Once Upon a Time

Clayton Township has always been on the move

This is an undated photo of a plat book map of the town of Clayton in Clayton Township. The town was named after Henry Clay of Kentucky. | Photo courtesy of the Historical Society of Quincy and Adams County
Posted: Jun. 16, 2019 12:20 am Updated: Jun. 16, 2019 12:23 am

Early settlers of Illinois from the east and south often followed and settled along waterways. Many settlers in Adams County had come down the Ohio River, then up the Mississippi to Quincy. Others came overland. But before the Ohio River was controlled by locks and dams or crossed by bridges, much of the year a family could use a small boat or raft or even walk across it from Kentucky to Illinois, as Abraham Lincoln’s family did. Several founding families of Clayton Township in the northeast part of Adams County came from Kentucky.

In “Quincy and Adams County History and Representative Men,” edited by David Wilcox, Obediah Hicks is credited with being the first pioneer to settle in Clayton Township. He is said to have arrived in 1829 and settled in Section 23, east and a little south of the center of the township. The atlas titled “Adams County 1872,” however, stated that John Nicks was the first white settler in the township in Section 34 in 1831. 

The 1905 Collins and Perry county history states that Obadiah Nicks was the first settler. Neither Hicks nor Nicks graves are identified in Clayton cemeteries. John or Obadiah Hicks or Nicks apparently moved on.

Some of the first settlers stayed. In April 1830, David and Jane Campbell came from Kentucky with their possessions in an ox cart and settled in Section 21. David built a 16 by 16-foot log cabin, which the family occupied and also used as an inn.

In one four-week period in 1832, while David returned to Kentucky, Jane’s guests paid her enough cash to purchase 40 acres of land. The Campbell children had to walk 5 miles each way to attend school east of Clayton Township in Brown County, but when more families came, David became the first teacher in the area. The first school was built on Section 24 in 1836.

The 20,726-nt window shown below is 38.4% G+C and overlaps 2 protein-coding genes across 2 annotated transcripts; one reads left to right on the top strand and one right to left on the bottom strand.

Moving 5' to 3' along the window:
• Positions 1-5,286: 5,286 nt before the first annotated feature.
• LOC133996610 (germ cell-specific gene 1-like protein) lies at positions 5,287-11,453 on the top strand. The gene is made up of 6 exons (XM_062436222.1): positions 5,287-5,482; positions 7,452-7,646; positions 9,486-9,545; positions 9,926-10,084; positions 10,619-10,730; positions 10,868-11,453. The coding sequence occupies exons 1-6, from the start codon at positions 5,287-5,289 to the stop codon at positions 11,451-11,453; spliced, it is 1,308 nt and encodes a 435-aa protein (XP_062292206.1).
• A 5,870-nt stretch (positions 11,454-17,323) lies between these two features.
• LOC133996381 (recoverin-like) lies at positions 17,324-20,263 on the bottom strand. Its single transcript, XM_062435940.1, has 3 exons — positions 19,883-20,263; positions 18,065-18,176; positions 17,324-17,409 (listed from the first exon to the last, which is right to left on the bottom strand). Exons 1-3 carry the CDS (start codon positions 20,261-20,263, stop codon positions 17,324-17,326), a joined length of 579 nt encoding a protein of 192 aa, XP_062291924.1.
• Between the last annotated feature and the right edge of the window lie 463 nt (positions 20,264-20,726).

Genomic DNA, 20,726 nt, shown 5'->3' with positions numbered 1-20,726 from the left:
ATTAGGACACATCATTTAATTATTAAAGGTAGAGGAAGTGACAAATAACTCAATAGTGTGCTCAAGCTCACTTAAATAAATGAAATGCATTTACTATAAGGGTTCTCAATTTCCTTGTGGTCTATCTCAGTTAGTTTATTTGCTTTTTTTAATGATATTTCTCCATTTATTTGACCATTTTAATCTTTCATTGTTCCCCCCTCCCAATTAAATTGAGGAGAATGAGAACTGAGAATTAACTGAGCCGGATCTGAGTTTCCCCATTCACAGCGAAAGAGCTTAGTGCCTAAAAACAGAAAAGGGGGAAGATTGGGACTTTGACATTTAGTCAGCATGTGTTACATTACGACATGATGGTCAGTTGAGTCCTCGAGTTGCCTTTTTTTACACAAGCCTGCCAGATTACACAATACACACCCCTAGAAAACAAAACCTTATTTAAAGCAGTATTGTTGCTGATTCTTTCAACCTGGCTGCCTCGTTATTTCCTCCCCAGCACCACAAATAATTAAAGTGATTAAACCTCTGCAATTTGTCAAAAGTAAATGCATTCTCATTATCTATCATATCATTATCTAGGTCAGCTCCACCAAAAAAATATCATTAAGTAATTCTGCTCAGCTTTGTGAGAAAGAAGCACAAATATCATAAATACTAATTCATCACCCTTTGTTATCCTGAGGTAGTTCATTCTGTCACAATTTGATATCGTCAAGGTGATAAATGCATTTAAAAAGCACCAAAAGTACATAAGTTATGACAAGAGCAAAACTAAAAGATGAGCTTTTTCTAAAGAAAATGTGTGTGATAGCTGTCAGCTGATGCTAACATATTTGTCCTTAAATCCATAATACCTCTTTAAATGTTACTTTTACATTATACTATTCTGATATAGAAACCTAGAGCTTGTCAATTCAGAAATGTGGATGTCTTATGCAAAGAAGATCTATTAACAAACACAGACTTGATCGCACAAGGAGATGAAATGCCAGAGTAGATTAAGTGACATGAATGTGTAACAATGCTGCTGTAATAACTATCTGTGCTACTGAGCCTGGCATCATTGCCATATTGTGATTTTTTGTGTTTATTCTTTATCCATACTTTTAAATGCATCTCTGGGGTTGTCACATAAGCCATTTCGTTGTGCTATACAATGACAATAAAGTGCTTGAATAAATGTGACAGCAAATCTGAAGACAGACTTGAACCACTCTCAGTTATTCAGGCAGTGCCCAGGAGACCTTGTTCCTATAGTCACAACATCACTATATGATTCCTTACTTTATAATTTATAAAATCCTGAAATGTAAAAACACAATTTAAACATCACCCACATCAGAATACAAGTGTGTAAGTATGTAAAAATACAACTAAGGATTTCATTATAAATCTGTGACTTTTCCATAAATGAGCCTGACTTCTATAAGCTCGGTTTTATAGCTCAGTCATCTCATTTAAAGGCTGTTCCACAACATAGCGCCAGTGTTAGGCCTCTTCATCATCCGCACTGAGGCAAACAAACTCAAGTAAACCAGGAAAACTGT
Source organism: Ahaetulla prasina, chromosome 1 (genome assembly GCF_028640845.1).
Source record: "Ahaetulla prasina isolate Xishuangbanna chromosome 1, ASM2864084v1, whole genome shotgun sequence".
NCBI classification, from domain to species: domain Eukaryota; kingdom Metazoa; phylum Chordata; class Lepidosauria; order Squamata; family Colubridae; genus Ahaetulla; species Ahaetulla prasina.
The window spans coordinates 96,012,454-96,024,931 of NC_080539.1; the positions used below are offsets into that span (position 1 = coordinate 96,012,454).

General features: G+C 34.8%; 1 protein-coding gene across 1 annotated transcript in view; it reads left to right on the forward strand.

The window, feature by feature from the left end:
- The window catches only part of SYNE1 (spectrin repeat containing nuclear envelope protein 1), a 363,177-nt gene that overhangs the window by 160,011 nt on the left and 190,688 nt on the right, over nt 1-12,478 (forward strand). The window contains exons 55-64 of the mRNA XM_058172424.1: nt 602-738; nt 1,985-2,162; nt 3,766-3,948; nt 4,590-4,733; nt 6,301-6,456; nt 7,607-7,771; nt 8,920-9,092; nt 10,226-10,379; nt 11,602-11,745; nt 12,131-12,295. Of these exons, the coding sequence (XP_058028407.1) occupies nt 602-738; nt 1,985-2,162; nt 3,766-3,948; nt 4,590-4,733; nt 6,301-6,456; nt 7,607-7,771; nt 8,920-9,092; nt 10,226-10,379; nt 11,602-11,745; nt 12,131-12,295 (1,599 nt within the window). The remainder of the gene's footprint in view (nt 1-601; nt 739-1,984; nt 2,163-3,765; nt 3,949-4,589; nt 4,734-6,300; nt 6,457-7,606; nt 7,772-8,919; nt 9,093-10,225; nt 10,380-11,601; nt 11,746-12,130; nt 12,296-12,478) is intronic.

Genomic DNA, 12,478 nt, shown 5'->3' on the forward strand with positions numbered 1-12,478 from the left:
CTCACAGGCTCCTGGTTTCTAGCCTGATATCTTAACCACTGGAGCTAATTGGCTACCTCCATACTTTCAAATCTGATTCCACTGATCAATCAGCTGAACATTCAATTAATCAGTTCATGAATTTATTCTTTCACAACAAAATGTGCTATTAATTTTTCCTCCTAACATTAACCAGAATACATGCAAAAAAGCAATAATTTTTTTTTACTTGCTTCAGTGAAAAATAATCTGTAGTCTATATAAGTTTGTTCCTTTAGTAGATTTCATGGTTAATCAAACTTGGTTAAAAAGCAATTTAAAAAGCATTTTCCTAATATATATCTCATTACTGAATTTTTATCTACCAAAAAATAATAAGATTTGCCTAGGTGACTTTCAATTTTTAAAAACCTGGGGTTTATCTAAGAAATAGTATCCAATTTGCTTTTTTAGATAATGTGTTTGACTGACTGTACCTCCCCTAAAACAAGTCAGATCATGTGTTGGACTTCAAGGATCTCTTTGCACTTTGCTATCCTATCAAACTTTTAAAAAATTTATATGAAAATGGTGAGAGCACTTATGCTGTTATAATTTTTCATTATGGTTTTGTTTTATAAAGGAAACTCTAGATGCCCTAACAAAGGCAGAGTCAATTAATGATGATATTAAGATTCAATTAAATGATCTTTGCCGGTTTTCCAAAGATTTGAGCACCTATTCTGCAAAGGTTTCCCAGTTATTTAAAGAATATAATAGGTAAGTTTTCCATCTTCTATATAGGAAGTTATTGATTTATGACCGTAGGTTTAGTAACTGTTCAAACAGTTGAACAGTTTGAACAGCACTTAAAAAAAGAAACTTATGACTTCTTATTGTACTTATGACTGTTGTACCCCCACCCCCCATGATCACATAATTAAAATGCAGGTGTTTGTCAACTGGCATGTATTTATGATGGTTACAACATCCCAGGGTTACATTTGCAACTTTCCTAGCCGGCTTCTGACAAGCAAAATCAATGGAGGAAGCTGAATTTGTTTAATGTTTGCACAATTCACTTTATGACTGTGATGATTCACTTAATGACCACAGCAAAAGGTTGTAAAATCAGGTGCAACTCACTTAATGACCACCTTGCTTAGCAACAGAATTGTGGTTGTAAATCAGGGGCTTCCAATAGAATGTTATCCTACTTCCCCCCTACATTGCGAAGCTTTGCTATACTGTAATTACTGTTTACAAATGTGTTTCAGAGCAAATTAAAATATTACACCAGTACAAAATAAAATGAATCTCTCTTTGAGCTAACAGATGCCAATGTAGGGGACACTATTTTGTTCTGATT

In the fall of 1830, the Rev. John Curl from Shelby County, Kentucky, settled in the southeast corner of the township. The first wedding joined his daughter, Malinda, and Josiah Gatz, spelled Gaunt in most records. Like many other early Clayton settlers, the Gaunts continued to move west. Josiah died at age 85 in Livingston County, Mo., and Malinda at age 75 in Blakeman, Kan.; but a D. Curl still owned land in Section 31 in 1872. In 1831, Daniel Pile and Jacob Pile came. Soon the public land along Little Missouri Creek was rapidly being purchased and settled.

In the summer of 1834 three brothers from Kentucky arrived: Charles, Reuben and John McCoy. They purchased land near the center of the township in Section 34 and laid out the village of Clayton. Reuben, a Presbyterian minister, built the town’s first house and held church services there. The church was formally organized in April 1836. Charles, who named Clayton after Henry Clay, the American statesman from Kentucky, established the first store. 

The Rev. Reuben McCoy traveled and started Presbyterian churches throughout the area. He is credited with discovering and naming Siloam Springs on Quincy Burgesser’s unexplored land south of Clayton Township in McKee Township. For the rest of his life his longest absence from his Clayton church, however, was for his six months as chaplain of the Third Regiment of Missouri Cavalry during the Civil War. 

Daniel McCoy, father of the three brothers, moved from Kentucky to Clayton to be near them, and another son and a daughter who had also moved there. 

A Methodist church was organized in 1836 and met in homes and the schoolhouse. Daniel Pile was elected as the first justice of the peace in 1837.